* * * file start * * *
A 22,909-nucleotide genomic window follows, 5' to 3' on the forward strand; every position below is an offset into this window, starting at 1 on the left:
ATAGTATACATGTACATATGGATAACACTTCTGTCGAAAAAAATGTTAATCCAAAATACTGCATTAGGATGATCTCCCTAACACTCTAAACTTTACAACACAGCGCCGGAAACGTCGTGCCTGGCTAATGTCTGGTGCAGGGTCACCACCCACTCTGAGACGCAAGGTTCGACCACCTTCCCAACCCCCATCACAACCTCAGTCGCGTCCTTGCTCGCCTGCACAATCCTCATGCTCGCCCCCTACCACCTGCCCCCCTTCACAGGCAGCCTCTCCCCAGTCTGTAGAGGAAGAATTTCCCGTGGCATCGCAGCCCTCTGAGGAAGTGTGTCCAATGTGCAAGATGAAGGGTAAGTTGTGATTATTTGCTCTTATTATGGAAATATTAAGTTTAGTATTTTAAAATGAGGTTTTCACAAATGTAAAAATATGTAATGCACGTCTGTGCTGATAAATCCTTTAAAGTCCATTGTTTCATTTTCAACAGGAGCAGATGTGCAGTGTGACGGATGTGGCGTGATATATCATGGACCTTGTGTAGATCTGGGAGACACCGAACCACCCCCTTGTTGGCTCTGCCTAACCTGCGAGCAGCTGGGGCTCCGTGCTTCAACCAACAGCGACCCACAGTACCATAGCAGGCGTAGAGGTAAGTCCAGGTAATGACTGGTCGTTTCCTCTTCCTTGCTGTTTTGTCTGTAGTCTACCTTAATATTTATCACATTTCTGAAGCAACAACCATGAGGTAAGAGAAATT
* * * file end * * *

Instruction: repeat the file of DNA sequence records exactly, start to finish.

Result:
A 22,909-nucleotide genomic window follows, 5' to 3' on the forward strand; every position below is an offset into this window, starting at 1 on the left:
ATAGTATACATGTACATATGGATAACACTTCTGTCGAAAAAAATGTTAATCCAAAATACTGCATTAGGATGATCTCCCTAACACTCTAAACTTTACAACACAGCGCCGGAAACGTCGTGCCTGGCTAATGTCTGGTGCAGGGTCACCACCCACTCTGAGACGCAAGGTTCGACCACCTTCCCAACCCCCATCACAACCTCAGTCGCGTCCTTGCTCGCCTGCACAATCCTCATGCTCGCCCCCTACCACCTGCCCCCCTTCACAGGCAGCCTCTCCCCAGTCTGTAGAGGAAGAATTTCCCGTGGCATCGCAGCCCTCTGAGGAAGTGTGTCCAATGTGCAAGATGAAGGGTAAGTTGTGATTATTTGCTCTTATTATGGAAATATTAAGTTTAGTATTTTAAAATGAGGTTTTCACAAATGTAAAAATATGTAATGCACGTCTGTGCTGATAAATCCTTTAAAGTCCATTGTTTCATTTTCAACAGGAGCAGATGTGCAGTGTGACGGATGTGGCGTGATATATCATGGACCTTGTGTAGATCTGGGAGACACCGAACCACCCCCTTGTTGGCTCTGCCTAACCTGCGAGCAGCTGGGGCTCCGTGCTTCAACCAACAGCGACCCACAGTACCATAGCAGGCGTAGAGGTAAGTCCAGGTAATGACTGGTCGTTTCCTCTTCCTTGCTGTTTTGTCTGTAGTCTACCTTAATATTTATCACATTTCTGAAGCAACAACCATGAGGTAAGAGAAATT